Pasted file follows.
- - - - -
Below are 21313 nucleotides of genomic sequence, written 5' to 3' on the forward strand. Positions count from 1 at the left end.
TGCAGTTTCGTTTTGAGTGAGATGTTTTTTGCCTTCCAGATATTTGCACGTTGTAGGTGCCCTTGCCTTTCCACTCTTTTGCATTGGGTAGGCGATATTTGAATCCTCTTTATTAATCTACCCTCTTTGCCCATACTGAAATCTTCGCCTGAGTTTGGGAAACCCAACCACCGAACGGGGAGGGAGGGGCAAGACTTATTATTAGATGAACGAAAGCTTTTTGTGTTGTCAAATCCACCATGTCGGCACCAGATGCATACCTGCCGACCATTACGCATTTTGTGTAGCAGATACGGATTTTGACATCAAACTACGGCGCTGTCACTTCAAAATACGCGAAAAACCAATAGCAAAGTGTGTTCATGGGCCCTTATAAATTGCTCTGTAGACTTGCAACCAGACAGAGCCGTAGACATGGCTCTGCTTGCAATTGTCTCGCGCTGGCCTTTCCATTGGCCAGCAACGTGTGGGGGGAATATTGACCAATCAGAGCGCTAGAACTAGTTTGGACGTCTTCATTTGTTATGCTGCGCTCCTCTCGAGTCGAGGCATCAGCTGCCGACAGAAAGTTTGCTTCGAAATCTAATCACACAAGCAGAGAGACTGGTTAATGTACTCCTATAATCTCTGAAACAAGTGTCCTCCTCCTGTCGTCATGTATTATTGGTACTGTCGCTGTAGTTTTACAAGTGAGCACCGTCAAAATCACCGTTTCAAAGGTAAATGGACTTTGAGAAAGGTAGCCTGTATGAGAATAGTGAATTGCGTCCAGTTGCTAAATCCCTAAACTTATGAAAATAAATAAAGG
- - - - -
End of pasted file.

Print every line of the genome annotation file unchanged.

Below are 21313 nucleotides of genomic sequence, written 5' to 3' on the forward strand. Positions count from 1 at the left end.
TGCAGTTTCGTTTTGAGTGAGATGTTTTTTGCCTTCCAGATATTTGCACGTTGTAGGTGCCCTTGCCTTTCCACTCTTTTGCATTGGGTAGGCGATATTTGAATCCTCTTTATTAATCTACCCTCTTTGCCCATACTGAAATCTTCGCCTGAGTTTGGGAAACCCAACCACCGAACGGGGAGGGAGGGGCAAGACTTATTATTAGATGAACGAAAGCTTTTTGTGTTGTCAAATCCACCATGTCGGCACCAGATGCATACCTGCCGACCATTACGCATTTTGTGTAGCAGATACGGATTTTGACATCAAACTACGGCGCTGTCACTTCAAAATACGCGAAAAACCAATAGCAAAGTGTGTTCATGGGCCCTTATAAATTGCTCTGTAGACTTGCAACCAGACAGAGCCGTAGACATGGCTCTGCTTGCAATTGTCTCGCGCTGGCCTTTCCATTGGCCAGCAACGTGTGGGGGGAATATTGACCAATCAGAGCGCTAGAACTAGTTTGGACGTCTTCATTTGTTATGCTGCGCTCCTCTCGAGTCGAGGCATCAGCTGCCGACAGAAAGTTTGCTTCGAAATCTAATCACACAAGCAGAGAGACTGGTTAATGTACTCCTATAATCTCTGAAACAAGTGTCCTCCTCCTGTCGTCATGTATTATTGGTACTGTCGCTGTAGTTTTACAAGTGAGCACCGTCAAAATCACCGTTTCAAAGGTAAATGGACTTTGAGAAAGGTAGCCTGTATGAGAATAGTGAATTGCGTCCAGTTGCTAAATCCCTAAACTTATGAAAATAAATAAAGG